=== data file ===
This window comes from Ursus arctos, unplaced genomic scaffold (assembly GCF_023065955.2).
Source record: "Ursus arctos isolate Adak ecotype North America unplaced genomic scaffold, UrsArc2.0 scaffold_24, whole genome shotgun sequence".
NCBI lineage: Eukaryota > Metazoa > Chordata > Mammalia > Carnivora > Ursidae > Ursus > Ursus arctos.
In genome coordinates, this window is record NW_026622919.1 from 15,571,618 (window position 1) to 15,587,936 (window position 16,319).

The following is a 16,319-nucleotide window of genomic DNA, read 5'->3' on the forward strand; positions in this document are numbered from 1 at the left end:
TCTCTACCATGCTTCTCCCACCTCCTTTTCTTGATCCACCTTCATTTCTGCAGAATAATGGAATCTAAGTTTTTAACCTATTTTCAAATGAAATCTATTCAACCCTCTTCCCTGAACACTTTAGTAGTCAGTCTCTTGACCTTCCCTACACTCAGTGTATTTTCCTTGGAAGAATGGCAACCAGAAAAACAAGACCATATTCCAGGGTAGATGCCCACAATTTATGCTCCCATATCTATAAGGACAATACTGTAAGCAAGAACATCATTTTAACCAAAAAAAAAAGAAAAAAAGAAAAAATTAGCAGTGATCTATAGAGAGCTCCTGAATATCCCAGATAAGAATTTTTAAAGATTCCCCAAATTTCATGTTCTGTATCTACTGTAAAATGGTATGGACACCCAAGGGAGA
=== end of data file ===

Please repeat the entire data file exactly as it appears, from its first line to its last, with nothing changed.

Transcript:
This window comes from Ursus arctos, unplaced genomic scaffold (assembly GCF_023065955.2).
Source record: "Ursus arctos isolate Adak ecotype North America unplaced genomic scaffold, UrsArc2.0 scaffold_24, whole genome shotgun sequence".
NCBI lineage: Eukaryota > Metazoa > Chordata > Mammalia > Carnivora > Ursidae > Ursus > Ursus arctos.
In genome coordinates, this window is record NW_026622919.1 from 15,571,618 (window position 1) to 15,587,936 (window position 16,319).

The following is a 16,319-nucleotide window of genomic DNA, read 5'->3' on the forward strand; positions in this document are numbered from 1 at the left end:
TCTCTACCATGCTTCTCCCACCTCCTTTTCTTGATCCACCTTCATTTCTGCAGAATAATGGAATCTAAGTTTTTAACCTATTTTCAAATGAAATCTATTCAACCCTCTTCCCTGAACACTTTAGTAGTCAGTCTCTTGACCTTCCCTACACTCAGTGTATTTTCCTTGGAAGAATGGCAACCAGAAAAACAAGACCATATTCCAGGGTAGATGCCCACAATTTATGCTCCCATATCTATAAGGACAATACTGTAAGCAAGAACATCATTTTAACCAAAAAAAAAAGAAAAAAAGAAAAAATTAGCAGTGATCTATAGAGAGCTCCTGAATATCCCAGATAAGAATTTTTAAAGATTCCCCAAATTTCATGTTCTGTATCTACTGTAAAATGGTATGGACACCCAAGGGAGA